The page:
after that he/she will earn minimum wage as well as all the rights of a regular employee” Miles Mercera explains. The programs being presented by the local educators of ‘Ready For Tourism’ are for: kitchen assistant, service assistant, hospitality security assistant and housekeeping. “This project does not only focus on employment. It’s an educational program that focuses on community formation, the importance of tourism in our society and the emphasis on personal growth. CHATA is not an educational institution. Therefore, after successfully training 300 adults within the project, CHATA will officially hand over the concept of the project to the regular educational institutions,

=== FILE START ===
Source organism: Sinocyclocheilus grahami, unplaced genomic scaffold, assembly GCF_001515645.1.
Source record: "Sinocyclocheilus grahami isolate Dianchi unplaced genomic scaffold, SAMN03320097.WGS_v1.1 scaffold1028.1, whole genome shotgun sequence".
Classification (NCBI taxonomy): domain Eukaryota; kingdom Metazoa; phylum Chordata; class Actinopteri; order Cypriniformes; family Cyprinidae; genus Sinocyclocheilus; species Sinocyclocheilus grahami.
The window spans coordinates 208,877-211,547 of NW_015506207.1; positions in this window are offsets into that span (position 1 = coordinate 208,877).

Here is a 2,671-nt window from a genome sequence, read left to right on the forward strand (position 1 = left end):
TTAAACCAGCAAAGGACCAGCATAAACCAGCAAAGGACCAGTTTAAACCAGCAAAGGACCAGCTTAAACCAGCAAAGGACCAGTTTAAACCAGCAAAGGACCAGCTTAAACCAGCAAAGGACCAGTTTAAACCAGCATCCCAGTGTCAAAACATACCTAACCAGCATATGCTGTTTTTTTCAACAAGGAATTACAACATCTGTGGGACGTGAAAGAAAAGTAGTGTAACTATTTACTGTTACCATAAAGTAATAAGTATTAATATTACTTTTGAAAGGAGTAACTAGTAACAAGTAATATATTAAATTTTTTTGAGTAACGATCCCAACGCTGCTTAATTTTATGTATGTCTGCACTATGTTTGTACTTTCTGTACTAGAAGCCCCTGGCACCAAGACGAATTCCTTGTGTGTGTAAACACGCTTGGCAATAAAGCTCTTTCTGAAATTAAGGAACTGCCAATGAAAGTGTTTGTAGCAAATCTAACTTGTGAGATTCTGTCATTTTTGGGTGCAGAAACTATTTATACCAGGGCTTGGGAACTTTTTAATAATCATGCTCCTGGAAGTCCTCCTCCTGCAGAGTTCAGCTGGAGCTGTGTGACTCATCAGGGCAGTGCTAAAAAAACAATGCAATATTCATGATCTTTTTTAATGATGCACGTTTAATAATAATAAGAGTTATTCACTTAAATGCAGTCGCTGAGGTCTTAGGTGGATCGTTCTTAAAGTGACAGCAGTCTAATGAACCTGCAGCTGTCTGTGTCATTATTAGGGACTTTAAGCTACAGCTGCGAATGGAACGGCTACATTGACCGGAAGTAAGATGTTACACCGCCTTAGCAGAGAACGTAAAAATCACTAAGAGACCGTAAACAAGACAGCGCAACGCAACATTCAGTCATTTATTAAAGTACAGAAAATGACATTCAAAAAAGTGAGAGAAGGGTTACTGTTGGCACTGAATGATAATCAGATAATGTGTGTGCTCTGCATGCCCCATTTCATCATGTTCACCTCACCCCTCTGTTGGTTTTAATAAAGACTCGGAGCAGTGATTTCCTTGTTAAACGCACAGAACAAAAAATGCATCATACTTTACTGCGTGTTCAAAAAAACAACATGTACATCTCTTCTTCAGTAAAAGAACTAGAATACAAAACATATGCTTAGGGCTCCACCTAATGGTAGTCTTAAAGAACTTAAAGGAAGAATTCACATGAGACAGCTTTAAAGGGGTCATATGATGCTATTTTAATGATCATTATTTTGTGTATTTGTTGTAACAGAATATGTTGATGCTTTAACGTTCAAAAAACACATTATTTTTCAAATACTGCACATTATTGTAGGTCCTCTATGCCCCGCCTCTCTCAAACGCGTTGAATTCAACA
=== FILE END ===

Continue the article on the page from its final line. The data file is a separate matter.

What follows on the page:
Recently ‘Ready For Tourism’ partnered with Stichting Vakbekwaamheid Horeca (SVH) in the Netherlands, an organization whose main objective is to increase professional competence in the hospitality industry. SVH develops the learning resources and teaching methods plus ensures information comprehension by conducting exams while providing guidance on training in hospitality. SVH is part of the International Organization for Standardization, an international standard-setting body. As an independent, non-governmental organization, it is the world’s largest developer of international standards and facilitates world trade by providing common standards among nations. “Recently we signed this important agreement which gives extra credentials to all participants” Miles adds. Besides young adults and unemployed people who want to start working in tourism, ‘Ready For Tourism’ will soon focus on people who benefit from government assistance programs. “We know there’s a great part of our